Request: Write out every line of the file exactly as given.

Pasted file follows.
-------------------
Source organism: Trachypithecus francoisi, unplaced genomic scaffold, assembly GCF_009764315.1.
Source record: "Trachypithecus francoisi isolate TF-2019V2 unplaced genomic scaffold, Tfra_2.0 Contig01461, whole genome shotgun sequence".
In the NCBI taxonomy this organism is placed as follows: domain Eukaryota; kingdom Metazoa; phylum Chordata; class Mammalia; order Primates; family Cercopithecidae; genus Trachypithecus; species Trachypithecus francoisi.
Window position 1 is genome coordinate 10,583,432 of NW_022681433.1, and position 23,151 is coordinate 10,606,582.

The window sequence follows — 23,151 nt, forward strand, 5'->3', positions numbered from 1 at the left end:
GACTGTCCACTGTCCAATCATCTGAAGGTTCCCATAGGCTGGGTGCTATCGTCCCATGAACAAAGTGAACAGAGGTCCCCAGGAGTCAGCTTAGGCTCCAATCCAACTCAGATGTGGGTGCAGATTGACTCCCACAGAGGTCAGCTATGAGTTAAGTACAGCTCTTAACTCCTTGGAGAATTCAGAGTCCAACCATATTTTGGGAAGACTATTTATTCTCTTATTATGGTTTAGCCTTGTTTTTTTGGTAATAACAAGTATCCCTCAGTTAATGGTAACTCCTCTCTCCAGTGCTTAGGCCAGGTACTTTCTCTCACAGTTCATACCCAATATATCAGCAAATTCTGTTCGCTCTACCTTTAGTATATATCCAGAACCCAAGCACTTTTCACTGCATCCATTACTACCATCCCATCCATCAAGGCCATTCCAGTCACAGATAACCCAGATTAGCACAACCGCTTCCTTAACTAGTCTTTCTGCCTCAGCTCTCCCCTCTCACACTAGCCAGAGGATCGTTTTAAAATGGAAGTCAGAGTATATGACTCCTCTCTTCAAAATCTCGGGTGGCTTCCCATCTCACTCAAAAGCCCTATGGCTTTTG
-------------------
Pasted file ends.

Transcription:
Source organism: Trachypithecus francoisi, unplaced genomic scaffold, assembly GCF_009764315.1.
Source record: "Trachypithecus francoisi isolate TF-2019V2 unplaced genomic scaffold, Tfra_2.0 Contig01461, whole genome shotgun sequence".
In the NCBI taxonomy this organism is placed as follows: domain Eukaryota; kingdom Metazoa; phylum Chordata; class Mammalia; order Primates; family Cercopithecidae; genus Trachypithecus; species Trachypithecus francoisi.
Window position 1 is genome coordinate 10,583,432 of NW_022681433.1, and position 23,151 is coordinate 10,606,582.

The window sequence follows — 23,151 nt, forward strand, 5'->3', positions numbered from 1 at the left end:
GACTGTCCACTGTCCAATCATCTGAAGGTTCCCATAGGCTGGGTGCTATCGTCCCATGAACAAAGTGAACAGAGGTCCCCAGGAGTCAGCTTAGGCTCCAATCCAACTCAGATGTGGGTGCAGATTGACTCCCACAGAGGTCAGCTATGAGTTAAGTACAGCTCTTAACTCCTTGGAGAATTCAGAGTCCAACCATATTTTGGGAAGACTATTTATTCTCTTATTATGGTTTAGCCTTGTTTTTTTGGTAATAACAAGTATCCCTCAGTTAATGGTAACTCCTCTCTCCAGTGCTTAGGCCAGGTACTTTCTCTCACAGTTCATACCCAATATATCAGCAAATTCTGTTCGCTCTACCTTTAGTATATATCCAGAACCCAAGCACTTTTCACTGCATCCATTACTACCATCCCATCCATCAAGGCCATTCCAGTCACAGATAACCCAGATTAGCACAACCGCTTCCTTAACTAGTCTTTCTGCCTCAGCTCTCCCCTCTCACACTAGCCAGAGGATCGTTTTAAAATGGAAGTCAGAGTATATGACTCCTCTCTTCAAAATCTCGGGTGGCTTCCCATCTCACTCAAAAGCCCTATGGCTTTTG